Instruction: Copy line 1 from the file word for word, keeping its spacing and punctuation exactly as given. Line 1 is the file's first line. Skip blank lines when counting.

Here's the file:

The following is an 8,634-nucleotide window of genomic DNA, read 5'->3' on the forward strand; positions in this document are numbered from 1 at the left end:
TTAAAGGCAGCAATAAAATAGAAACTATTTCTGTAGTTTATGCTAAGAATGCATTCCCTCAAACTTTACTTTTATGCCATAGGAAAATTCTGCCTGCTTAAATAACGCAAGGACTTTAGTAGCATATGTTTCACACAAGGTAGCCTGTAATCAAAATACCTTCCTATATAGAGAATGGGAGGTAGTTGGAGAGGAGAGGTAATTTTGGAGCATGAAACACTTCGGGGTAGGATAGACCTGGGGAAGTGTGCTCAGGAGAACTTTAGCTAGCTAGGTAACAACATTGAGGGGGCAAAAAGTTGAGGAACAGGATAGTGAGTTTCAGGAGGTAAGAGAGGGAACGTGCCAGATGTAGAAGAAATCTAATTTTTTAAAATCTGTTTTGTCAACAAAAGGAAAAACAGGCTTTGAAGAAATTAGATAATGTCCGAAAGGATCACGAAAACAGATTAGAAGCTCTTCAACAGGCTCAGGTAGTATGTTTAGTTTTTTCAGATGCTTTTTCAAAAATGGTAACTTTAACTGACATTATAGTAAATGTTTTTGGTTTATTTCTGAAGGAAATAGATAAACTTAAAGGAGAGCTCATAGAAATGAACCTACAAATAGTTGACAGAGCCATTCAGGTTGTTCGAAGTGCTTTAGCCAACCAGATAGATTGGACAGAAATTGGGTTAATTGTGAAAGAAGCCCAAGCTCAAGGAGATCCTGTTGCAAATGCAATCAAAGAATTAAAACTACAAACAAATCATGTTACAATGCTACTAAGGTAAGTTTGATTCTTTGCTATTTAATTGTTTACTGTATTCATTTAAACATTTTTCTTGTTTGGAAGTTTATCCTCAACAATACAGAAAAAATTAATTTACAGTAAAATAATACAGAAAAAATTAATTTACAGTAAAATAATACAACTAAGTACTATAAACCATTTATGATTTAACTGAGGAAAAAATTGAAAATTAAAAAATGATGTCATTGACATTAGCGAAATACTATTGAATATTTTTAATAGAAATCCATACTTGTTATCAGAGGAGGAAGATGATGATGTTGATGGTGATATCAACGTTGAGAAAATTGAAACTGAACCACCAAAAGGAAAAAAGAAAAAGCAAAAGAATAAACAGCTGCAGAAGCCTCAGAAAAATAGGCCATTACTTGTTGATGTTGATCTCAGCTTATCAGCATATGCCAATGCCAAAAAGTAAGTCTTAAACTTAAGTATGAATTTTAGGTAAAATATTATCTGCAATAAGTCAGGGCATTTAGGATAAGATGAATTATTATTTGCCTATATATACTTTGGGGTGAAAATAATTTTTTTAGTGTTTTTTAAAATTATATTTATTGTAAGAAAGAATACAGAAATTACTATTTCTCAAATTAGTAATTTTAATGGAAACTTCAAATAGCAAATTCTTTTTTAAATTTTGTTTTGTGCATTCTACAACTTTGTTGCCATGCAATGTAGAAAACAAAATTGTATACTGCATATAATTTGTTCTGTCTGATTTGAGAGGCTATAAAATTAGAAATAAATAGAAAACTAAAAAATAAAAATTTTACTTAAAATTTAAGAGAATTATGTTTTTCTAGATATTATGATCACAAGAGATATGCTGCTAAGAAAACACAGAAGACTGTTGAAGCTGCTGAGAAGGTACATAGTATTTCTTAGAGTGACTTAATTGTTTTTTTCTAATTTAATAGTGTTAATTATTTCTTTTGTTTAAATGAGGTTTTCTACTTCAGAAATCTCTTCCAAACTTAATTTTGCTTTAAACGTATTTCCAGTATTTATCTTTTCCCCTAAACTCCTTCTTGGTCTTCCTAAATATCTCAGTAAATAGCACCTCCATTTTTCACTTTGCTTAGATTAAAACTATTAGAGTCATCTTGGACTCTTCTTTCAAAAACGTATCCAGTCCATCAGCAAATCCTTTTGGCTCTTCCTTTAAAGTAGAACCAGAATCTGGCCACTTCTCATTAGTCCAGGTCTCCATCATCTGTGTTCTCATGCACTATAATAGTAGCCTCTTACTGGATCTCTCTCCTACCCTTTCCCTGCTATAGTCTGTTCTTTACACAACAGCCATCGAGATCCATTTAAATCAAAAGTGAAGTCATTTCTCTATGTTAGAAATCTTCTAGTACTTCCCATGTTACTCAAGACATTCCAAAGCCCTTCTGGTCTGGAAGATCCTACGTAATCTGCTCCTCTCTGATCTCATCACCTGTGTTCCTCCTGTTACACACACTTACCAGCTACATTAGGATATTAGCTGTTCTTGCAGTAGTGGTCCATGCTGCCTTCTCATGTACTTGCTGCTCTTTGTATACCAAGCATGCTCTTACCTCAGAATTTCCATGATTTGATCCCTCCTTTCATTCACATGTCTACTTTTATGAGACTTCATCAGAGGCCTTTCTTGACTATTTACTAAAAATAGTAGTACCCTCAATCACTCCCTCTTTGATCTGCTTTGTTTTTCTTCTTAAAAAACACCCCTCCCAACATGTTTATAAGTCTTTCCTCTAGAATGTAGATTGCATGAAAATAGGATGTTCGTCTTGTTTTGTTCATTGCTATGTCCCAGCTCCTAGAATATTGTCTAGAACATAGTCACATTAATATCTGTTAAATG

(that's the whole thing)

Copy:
The following is an 8,634-nucleotide window of genomic DNA, read 5'->3' on the forward strand; positions in this document are numbered from 1 at the left end: